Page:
METALHEADS -- The venerable WUST Radio Music Hall (815 V St. NW) will be the site of a PMRC nightmare this weekend -- heavy metal on Friday and rap on Saturday. Friday the hall hosts the Mid-Atlantic Metal Jam, featuring Northern Virginia's Jimi Sin (metal with a Southern overexposure), Maryland's Rogue's Choir, the all-gal quartet Scarlet O, Liquid Boy (who are relocating from "somewhere" to "somewhere else" -- hope they find the hall), Murder Ink (formed in the nation's homicide capital, they've made a move to Northern Virginia, but still promise to tattoo available eardrums) and Scooter Trash (a band with a big following among Washington's bicycle couriers). The emphasis, we're told, is on high energy sub-thrash, which should go over well with the suburban fans who don't seem to have any problems following metal rails into the city. Hey, it's hard to find halls willing to book the young and the restless! Doors open at 7, and there is beer available to those who can prove they're 21something ($8; 301/949-1122).
RABBIT REDUX -- Hometown rabbit Charles Fleischer (he was the voice of Roger Rabbit in both the movie and the recent White House/ABC Radio series, "Mrs. Bush's Story Time") lets his face reunite with his voice Friday and Saturday at the Comedy Cafe ($12.49; call 202/638-5653).
HARMONIC CONVERGENCE -- Ahmad Nadimi is a French-Persian New Age musician looking to use sound, melody and rhythm "to create balance and harmony in the mind, body and the environment." Nadimi plays keyboards and trumpet (separately, of course), with help from keyboard player Mehrdad Mizani. The 8 p.m. program at the University of Maryland's Tawes Theatre includes nature-inspired pieces titled "Renascence," "Longing," "Prayer of the Dawn," "Cosmic Circle" and "Shepherd" ($8 students, $12 others; 301/314-8587). SATURDAY
IT'S A RAP -- Barely catching its breath, WUST Hall hosts RRRap-O-Mania '90, an extravaganza featuring Eddie E.X.P., Leader One, Natru and 17 other Washington wannabes drawn from the 42 acts who auditioned for the talent show back in August. Of course, there's beat/wordsmiths from the 'burbs, as well, but the emphasis is on Cap-rap, sometimes with R&B or new jack edges, and mostly made by males (only three female groups made the cut). The idea, says organizer Darnessa Johnson, is "to put D.C. on the map" at a time when it's still thought of as go-go intensive. Johnson says most of the performers are between 16 and 25, with several having major-league dreams and others just looking for an entry point into the entertainment business. The show runs from 10 to 2 ($8; 202/882-6506).
JIVE TALKING -- With intricate, high-energy Zulu chorales and even higher-energy dance steps, South Africa's Ladysmith Black Mambazo has been building a fan base here ever since they graced Paul Simon's "Graceland" tour with their infectious "township jive." The new "Two Worlds, One Heart" album includes a gospel collaboration with the Winans and a Zulu funk/rap with George Clinton, but at Kilimanjaro LBM shares the stage, and ancient emotions, with Abdullah Ibrahim (Dollar Brand), the great expatriate pianist and composer ($16; 202/328-3838). SUNDAY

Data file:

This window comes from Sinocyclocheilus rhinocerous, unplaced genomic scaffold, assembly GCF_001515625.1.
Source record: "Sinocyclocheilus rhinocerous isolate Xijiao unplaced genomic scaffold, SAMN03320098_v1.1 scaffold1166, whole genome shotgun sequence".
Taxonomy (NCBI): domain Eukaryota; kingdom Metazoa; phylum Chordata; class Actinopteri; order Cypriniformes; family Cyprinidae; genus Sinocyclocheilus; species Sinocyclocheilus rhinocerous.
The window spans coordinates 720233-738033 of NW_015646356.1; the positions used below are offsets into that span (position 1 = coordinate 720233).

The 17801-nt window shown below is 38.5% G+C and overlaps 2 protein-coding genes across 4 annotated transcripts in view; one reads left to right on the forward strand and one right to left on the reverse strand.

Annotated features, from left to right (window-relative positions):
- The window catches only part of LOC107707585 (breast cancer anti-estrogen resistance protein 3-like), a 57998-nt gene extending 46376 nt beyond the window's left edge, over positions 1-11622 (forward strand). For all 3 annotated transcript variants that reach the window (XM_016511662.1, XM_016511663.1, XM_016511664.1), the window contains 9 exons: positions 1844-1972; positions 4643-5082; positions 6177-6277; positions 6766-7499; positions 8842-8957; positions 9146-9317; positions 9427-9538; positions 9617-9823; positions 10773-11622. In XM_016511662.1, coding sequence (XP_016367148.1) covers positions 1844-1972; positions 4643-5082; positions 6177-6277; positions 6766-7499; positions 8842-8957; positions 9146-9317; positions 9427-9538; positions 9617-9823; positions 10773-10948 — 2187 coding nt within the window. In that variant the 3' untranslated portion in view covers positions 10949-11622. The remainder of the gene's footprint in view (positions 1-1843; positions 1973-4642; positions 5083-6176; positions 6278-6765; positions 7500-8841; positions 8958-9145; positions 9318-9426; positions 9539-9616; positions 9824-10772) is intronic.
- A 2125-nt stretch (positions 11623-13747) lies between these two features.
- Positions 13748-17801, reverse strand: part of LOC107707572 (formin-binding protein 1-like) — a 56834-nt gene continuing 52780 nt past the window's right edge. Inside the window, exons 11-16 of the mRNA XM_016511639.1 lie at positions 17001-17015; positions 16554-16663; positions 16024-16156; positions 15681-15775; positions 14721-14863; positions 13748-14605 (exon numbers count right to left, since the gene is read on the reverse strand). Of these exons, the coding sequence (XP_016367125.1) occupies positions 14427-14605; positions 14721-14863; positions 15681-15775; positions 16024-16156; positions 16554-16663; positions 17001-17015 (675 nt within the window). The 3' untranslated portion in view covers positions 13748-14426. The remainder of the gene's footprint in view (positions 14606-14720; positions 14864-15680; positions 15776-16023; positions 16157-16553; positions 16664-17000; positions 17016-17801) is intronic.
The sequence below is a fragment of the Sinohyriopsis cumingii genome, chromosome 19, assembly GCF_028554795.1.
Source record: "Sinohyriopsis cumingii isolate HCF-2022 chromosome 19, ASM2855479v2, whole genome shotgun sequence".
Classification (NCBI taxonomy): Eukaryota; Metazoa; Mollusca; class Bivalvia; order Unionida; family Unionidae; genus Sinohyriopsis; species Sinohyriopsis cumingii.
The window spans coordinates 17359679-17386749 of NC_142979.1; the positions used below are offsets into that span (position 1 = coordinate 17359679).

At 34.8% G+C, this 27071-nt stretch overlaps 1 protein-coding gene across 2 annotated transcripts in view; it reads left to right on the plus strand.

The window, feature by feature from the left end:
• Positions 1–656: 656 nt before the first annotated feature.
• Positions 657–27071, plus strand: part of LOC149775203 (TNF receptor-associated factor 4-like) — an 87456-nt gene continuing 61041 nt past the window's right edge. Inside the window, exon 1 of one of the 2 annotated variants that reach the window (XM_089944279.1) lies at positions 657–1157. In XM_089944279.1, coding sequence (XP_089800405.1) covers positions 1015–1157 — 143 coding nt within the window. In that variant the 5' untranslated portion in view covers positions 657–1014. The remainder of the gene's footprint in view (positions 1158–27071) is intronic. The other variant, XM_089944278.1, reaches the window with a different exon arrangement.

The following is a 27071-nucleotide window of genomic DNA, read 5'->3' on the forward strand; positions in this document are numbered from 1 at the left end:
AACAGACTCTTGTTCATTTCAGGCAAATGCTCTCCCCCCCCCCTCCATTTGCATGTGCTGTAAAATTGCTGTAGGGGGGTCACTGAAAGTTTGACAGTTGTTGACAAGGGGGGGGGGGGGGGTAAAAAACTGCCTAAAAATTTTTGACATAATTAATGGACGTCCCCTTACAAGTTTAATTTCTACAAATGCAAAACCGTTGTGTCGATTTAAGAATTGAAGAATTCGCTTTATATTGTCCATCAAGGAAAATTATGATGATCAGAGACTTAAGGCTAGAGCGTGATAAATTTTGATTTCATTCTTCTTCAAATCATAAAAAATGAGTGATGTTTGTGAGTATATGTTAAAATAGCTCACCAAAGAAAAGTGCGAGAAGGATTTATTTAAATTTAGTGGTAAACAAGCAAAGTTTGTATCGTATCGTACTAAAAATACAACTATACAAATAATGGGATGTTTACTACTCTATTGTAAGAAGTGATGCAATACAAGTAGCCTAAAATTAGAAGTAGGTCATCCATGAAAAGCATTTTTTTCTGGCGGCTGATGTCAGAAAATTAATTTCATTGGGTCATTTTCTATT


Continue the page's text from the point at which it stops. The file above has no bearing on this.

HAMMER HEAD -- Old Hammer is still hurtin' 'em: M.C. Hammer, riding atop the Billboard album charts, adds Virginia to his conquests with a Patriot Center show that should be as visceral and spectacular as his recent Cap Centre show (love that chorus line!), but with a new opening act: En Vogue, the gospelly soul quartet that's hands down favorite for the Best New Artist Grammy ($21.50 plus fee at TicketCenter; call 202/432-0200).
BEAT ME, DADDY -- Allen Ginsberg (he was The Beat) and Jim Carroll, the odd, distanced voices of two very different generations, bring their words to life at the Birchmere Sunday and Monday ($18.50; 703/549-5919). MONDAY
WONDERSTUFF YEARS -- England's much ballyhooed Wonderstuff finally makes it to the 9:30 club, on a bill with Too Much Joy, the Amerindie band that dared to cover the music (so to speak) of 2 Live Crew in a Florida nightclub and promply got arrested, something most Amerindie bands couldn't manage at a new music seminar ($12; 202/393-0930). TUESDAY
STREET SMARTS -- They're not the Stones, but the Exiles on Main Street aren't sticks in the mud, either. Their Birchmere show is essentially a showcase/preview mixing yesterday's great overlooked singer-songwriters with tomorrow's possibly overlooked stars (just a few breaks and they could be overbooked). Coming mostly from Texas (and often winding through L.A.), they include former master Blaster Dave Alvin, country-rock pioneer Steve Young, Jimmy Dale Gilmore and Butch Hancock (whose 1979 album with Joe Ely, "Flatlanders," has just been reissued on Rounder), Katy Moffat, Tom Russell and Greg Tropper. When folk and country sleep together, these are the children ($15; 703/549-5919). WEDNESDAY
SONIC BOOM -- Sonic Youth's new Geffen album, "Goo," is neither good old-fashioned nor medicated, just what Rolling Stone calls "a brilliant, extended essay in refined primitivism that deftly reconciles rock's structural conventions with the band's twin passions for violent tonal elasticity and garage-punk holocaust." We wouldn't have said it better ourselves. The Youth joins forces with Redd Kross (whose new "melodic" album is just out on Capitol) and the Holy Rollers, at the University of Maryland's Ritchie Coliseum ($15; 202/432/0200). THURSDAY
EYES ON EYERMANN -- Multi-reed jazzist Tim Eyermann unveils his second new Mesa/Blue Moon offering, "Outside/Inside," at the Club 101 (in the Old Towne Alexandria Holiday Inn). The album includes fusion covers of tunes by Whitney Houston ("You Give Good Love") and Stevie Wonder as well as a soulful version of Miles Davis's "All Blues." The album will be in stores Oct. 16, a day before Eyermann and East Coast Offering head off on a two-week California tour with new drummer Rod Cross.